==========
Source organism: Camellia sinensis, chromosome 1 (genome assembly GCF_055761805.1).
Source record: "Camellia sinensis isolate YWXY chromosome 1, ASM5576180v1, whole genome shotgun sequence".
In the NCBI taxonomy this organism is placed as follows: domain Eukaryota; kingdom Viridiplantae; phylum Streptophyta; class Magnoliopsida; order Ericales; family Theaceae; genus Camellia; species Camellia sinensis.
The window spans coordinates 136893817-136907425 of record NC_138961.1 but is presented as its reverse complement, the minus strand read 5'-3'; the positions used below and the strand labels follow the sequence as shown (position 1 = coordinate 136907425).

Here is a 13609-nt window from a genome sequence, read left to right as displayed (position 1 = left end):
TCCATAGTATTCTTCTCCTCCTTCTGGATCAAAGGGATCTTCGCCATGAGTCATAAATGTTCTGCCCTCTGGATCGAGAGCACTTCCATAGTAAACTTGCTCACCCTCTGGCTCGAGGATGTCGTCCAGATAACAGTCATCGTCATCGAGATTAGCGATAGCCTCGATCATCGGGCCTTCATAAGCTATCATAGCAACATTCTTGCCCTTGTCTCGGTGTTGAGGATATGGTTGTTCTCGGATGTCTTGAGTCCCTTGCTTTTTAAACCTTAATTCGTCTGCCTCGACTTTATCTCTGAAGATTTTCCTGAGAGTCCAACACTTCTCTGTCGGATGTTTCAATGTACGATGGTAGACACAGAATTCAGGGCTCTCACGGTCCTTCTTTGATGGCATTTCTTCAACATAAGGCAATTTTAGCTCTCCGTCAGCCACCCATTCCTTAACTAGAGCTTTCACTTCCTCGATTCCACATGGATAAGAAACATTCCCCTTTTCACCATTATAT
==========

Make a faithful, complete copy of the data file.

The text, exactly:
Source organism: Camellia sinensis, chromosome 1 (genome assembly GCF_055761805.1).
Source record: "Camellia sinensis isolate YWXY chromosome 1, ASM5576180v1, whole genome shotgun sequence".
In the NCBI taxonomy this organism is placed as follows: domain Eukaryota; kingdom Viridiplantae; phylum Streptophyta; class Magnoliopsida; order Ericales; family Theaceae; genus Camellia; species Camellia sinensis.
The window spans coordinates 136893817-136907425 of record NC_138961.1 but is presented as its reverse complement, the minus strand read 5'-3'; the positions used below and the strand labels follow the sequence as shown (position 1 = coordinate 136907425).

Here is a 13609-nt window from a genome sequence, read left to right as displayed (position 1 = left end):
TCCATAGTATTCTTCTCCTCCTTCTGGATCAAAGGGATCTTCGCCATGAGTCATAAATGTTCTGCCCTCTGGATCGAGAGCACTTCCATAGTAAACTTGCTCACCCTCTGGCTCGAGGATGTCGTCCAGATAACAGTCATCGTCATCGAGATTAGCGATAGCCTCGATCATCGGGCCTTCATAAGCTATCATAGCAACATTCTTGCCCTTGTCTCGGTGTTGAGGATATGGTTGTTCTCGGATGTCTTGAGTCCCTTGCTTTTTAAACCTTAATTCGTCTGCCTCGACTTTATCTCTGAAGATTTTCCTGAGAGTCCAACACTTCTCTGTCGGATGTTTCAATGTACGATGGTAGACACAGAATTCAGGGCTCTCACGGTCCTTCTTTGATGGCATTTCTTCAACATAAGGCAATTTTAGCTCTCCGTCAGCCACCCATTCCTTAACTAGAGCTTTCACTTCCTCGATTCCACATGGATAAGAAACATTCCCCTTTTCACCATTATAT